Nadeau and Tager published their results in the Journal of Allergy and Clinical Immunology in 2010. Meanwhile, researchers at Columbia University, the University of Cincinnati and other institutions began publishing similar findings. But the trend was troubling: Pollution’s imprint wasn’t unique to Fresno. Scientists were seeing the same effects in polluted cities across the country.
Nadeau’s findings revealed that pollution could cause asthma by altering our biology at a fundamental level, changing how our very genes behave. After the 2010 paper was published, she wondered, could secondhand smoke have a similar effect? It also can lead to asthma, and research had shown that children, especially those living in poor communities like Fresno, are especially vulnerable to secondhand smoke. Nadeau wanted to unravel how exposure to it affected methylation and gene expression. Scientists had already found that smoking could cause epigenetic changes. But what were those changes? And how might they trigger asthma?
In a small office in Nadeau’s clinic, Arunima Kohli, an undergraduate in her lab, was sifting through the questionnaire and pollution data that Nadeau and Tager collected. Since the questionnaires asked about participants’ secondhand smoke exposure, Nadeau asked Kohli to include the responses in the analysis of their immune cells. It’s right at our fingertips, Nadeau thought.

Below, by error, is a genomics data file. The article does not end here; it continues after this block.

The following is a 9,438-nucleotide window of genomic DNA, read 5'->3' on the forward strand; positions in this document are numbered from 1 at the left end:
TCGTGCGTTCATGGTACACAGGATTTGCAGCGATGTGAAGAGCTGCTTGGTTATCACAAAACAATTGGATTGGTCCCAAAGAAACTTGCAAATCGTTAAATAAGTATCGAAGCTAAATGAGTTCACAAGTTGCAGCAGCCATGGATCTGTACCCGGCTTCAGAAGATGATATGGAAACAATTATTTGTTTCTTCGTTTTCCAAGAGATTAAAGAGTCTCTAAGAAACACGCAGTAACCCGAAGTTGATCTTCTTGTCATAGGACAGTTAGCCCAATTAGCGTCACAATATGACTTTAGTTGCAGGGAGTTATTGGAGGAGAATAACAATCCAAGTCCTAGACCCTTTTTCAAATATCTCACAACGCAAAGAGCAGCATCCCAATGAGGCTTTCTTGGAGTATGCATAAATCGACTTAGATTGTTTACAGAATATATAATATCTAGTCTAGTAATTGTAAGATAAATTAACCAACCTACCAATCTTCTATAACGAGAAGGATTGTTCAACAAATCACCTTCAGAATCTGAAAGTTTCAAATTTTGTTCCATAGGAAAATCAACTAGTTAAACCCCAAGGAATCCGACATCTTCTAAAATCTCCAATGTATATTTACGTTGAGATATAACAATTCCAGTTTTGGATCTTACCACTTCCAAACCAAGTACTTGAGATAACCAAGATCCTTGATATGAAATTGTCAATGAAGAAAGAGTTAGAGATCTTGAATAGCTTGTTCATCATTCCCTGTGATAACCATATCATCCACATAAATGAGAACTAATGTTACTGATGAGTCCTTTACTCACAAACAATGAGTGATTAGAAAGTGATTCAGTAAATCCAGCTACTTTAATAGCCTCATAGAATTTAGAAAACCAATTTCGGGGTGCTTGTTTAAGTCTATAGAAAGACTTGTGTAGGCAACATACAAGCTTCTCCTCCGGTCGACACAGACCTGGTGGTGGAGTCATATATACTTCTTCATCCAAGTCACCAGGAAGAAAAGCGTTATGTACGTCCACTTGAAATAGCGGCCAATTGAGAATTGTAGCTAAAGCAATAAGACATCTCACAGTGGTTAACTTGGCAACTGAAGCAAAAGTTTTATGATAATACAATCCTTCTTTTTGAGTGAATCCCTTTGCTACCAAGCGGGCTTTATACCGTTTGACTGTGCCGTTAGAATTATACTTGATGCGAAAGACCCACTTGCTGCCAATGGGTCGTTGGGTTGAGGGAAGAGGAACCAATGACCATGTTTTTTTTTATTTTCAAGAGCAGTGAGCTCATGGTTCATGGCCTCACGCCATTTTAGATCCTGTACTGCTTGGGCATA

Nadeau wanted to examine how air pollution and secondhand smoke — both linked to asthma — spurred epigenetic changes to Foxp3. And if these stressors epigenetically altered Foxp3, they probably affected other genes regulating the allergic pathway, too. Since studies had shown that children in heavily polluted areas of the Central Valley had more infections, and pollution and secondhand smoke contain similar toxic compounds, Nadeau searched for genes that played a major role in fighting infection. Understanding how they worked might help point the way to therapies that treat them. She also sought out genes that controlled the switch for maturation of T helper cells, maintaining just the right balance of T helpers — between Th1 cells that suppress allergic responses and Th2 cells that trigger them.
Nadeau finally landed on the protein-coding gene interferon gamma, important in not only fighting infection, but also maintaining the delicate balance of T helpers. When interferon gamma is covered in methyl groups — or switched off — it tips the balance, spurring the development of Th2 cells and sending the immune system into overdrive.
Nadeau suspected that Fresno kids were getting a double whammy of Th2 cells. Not only did they have low interferon gamma expression, they also had low Foxp3 expression, meaning they had fewer T-regs to police the T helpers. Nadeau suspected the bodies of Fresno children teemed with Th2 cells that triggered asthma.
It meant pollution and secondhand smoke might have a synergistic effect. To test this, Kohli plotted each child’s amount of exposure to pollution and secondhand smoke against the methylation and expression levels of Foxp3 and interferon gamma.